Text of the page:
His mantra was two-fold:
- What gives life purpose? To find your gift.
- What gives life meaning? To give it away.
Simple and profound. While I realize some would say these two statements are incomplete because they exclude faith, I still like how Picasso simplified what to focus on in life. I also admire how he embodied the statements.
During his long lifetime (1881-1973), Pablo created an estimated 50,000 pieces of art, including 1,885 paintings, 1,228 sculptures, 2,280 ceramics, and roughly 12,000 drawings, with thousands of prints, tapestries, and rugs. His career lasted 70 years, which meant he averaged two pieces of art per day. Did you catch that? Two a day for his entire adult life. We can only assume Picasso’s work ethic came from his view of life’s meaning and purpose: to find your gift and to give it away. He practiced what he preached.
In 1993 the volume “Finding Your Strength in Difficult Times: A Book of Meditations” by David Viscott was published. David was a psychiatrist who expanded on Picasso’s philosophy:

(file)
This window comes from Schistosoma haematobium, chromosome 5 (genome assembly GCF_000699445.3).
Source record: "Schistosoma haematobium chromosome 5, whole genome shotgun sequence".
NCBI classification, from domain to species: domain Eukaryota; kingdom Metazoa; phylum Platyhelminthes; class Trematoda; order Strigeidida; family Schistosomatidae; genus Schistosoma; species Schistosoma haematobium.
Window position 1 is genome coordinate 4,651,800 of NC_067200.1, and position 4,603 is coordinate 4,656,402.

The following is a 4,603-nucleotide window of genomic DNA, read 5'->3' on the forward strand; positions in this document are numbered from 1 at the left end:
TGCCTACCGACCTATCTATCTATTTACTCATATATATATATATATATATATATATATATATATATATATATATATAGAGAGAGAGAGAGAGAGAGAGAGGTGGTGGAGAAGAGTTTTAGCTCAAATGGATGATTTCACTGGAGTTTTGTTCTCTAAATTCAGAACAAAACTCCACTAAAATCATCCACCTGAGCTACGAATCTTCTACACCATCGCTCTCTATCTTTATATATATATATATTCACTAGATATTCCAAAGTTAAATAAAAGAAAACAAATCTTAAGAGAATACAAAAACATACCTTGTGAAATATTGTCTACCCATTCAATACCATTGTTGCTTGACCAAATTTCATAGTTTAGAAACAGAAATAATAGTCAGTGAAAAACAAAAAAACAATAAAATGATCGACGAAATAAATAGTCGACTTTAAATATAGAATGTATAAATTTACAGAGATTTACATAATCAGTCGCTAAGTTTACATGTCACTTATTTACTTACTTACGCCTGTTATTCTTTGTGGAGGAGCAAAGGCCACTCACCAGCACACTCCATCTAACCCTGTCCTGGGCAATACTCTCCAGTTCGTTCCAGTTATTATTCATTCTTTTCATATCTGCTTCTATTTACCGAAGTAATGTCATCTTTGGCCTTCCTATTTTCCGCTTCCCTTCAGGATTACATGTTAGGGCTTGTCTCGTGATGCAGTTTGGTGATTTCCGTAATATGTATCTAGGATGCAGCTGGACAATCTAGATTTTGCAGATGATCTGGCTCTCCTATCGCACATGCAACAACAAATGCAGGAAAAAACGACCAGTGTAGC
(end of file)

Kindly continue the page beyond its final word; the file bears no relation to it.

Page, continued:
- The purpose of life is to discover your gift.
- The work of life is to develop your gift.
- The meaning of life is to give your gift away.
Breaking It Down
What if we embedded these philosophical tenants into our core curriculum? What if students emerged from this crazy pandemic with a plan to practice these imperatives? Let’s ponder them.
1. Know who you are.
When Martin Luther King, Jr. was in his 20s, he met with a mentor named Howard Thurman. King wondered what his role should be in the civil rights movement. Should he merely pastor a church or lead the movement?
Thurman helped him by responding: “Don’t just ask what the world needs. Ask what makes you come alive. Because what the world needs are people who are fully alive.” It has to be both. Students must meet a real need but in their own unique way. Our world doesn’t need anyone seeking celebrity status or massive income. Those should be by-products of a person who’s found a problem and come alive by using their gifts to solve it. We must help students identify who they are, what their primary strengths are, then enable them to focus on that rather than imitating or comparing themselves to someone else.
2. Grow who you are.